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Impact of renin–angiotensin–aldosterone system inhibition on mortality in critically ill COVID-19 patients with pre-existing hypertension: a prospective cohort study



The influence of renin–angiotensin–aldosterone system (RAAS) inhibitors on the critically ill COVID-19 patients with pre-existing hypertension remains uncertain. This study examined the impact of previous use of angiotensin-converting enzyme inhibitors (ACEi) and angiotensin receptor blockers (ARB) on the critically ill COVID-19 patients.


Data from an international, prospective, observational cohort study involving 354 hospitals spanning 54 countries were included. A cohort of 737 COVID-19 patients with pre-existing hypertension admitted to intensive care units (ICUs) in 2020 were targeted. Multi-state survival analysis was performed to evaluate in-hospital mortality and hospital length of stay up to 90 days following ICU admission.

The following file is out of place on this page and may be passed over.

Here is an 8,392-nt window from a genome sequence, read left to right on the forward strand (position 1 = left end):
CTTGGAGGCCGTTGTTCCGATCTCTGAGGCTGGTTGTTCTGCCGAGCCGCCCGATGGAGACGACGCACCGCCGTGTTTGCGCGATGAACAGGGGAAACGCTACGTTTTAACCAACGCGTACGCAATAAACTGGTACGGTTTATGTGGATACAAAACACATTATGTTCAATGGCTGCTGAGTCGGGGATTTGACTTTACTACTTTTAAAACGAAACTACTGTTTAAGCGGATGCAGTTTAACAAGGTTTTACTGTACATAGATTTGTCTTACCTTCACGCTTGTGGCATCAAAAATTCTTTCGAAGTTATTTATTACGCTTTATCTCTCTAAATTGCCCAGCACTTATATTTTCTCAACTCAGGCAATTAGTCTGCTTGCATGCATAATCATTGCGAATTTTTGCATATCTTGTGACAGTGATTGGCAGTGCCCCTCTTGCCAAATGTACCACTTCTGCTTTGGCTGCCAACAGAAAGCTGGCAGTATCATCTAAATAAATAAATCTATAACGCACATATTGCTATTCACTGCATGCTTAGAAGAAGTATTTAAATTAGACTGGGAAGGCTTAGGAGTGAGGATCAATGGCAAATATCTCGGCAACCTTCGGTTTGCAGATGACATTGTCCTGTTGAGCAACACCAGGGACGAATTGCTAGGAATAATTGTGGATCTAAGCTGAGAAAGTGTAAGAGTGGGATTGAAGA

A total of 737 patients were included—538 (73%) with pre-existing hypertension had received ACEi/ARBs before ICU admission, while 199 (27%) had not. Cox proportional hazards model showed that previous ACEi/ARB use was associated with a decreased hazard of in-hospital death (HR, 0.74, 95% CI 0.58–0.94). Sensitivity analysis adjusted for propensity scores showed similar results for hazards of death. The average length of hospital stay was longer in ACEi/ARB group with 21.2 days (95% CI 19.7–22.8 days) in ICU and 6.7 days (5.9–7.6 days) in general ward compared to non-ACEi/ARB group with 16.2 days (14.1–18.6 days) and 6.4 days (5.1–7.9 days), respectively. When analysed separately, results for ACEi or ARB patient groups were similar for both death and discharge.


In critically ill COVID-19 patients with comorbid hypertension, use of ACEi/ARBs prior to ICU admission was associated with a reduced risk of in-hospital mortality following adjustment for baseline characteristics although patients with ACEi/ARB showed longer length of hospital stay.